Rapid brushstrokes form a growing triangle in a field of red in Norman Lewis’s abstract painting Alabama II. The marks suggest the torches carried by members of the white supremacist terrorist organization, Ku Klux Klan, during organized attacks on and murders of people of color. Yet the expanding red lines could also suggest a nonviolent march, one method of protest during the 1960s.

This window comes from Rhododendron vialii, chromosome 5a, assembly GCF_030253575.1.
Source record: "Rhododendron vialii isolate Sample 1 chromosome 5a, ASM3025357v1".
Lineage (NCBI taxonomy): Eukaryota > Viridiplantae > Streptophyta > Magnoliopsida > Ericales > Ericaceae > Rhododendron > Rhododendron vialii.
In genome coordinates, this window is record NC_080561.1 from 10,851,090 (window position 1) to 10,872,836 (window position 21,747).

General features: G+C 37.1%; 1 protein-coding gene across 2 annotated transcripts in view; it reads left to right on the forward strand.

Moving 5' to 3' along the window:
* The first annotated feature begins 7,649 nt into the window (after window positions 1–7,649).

For Lewis, a New York City-based artist, Alabama represented the center of the struggle between brutal oppression and nonviolent resistance. This work captures both the frightening and constant threat of violence faced by African Americans, and Lewis’s anger at their treatment. Today the painting asks, who lives in fear in the United States and abroad?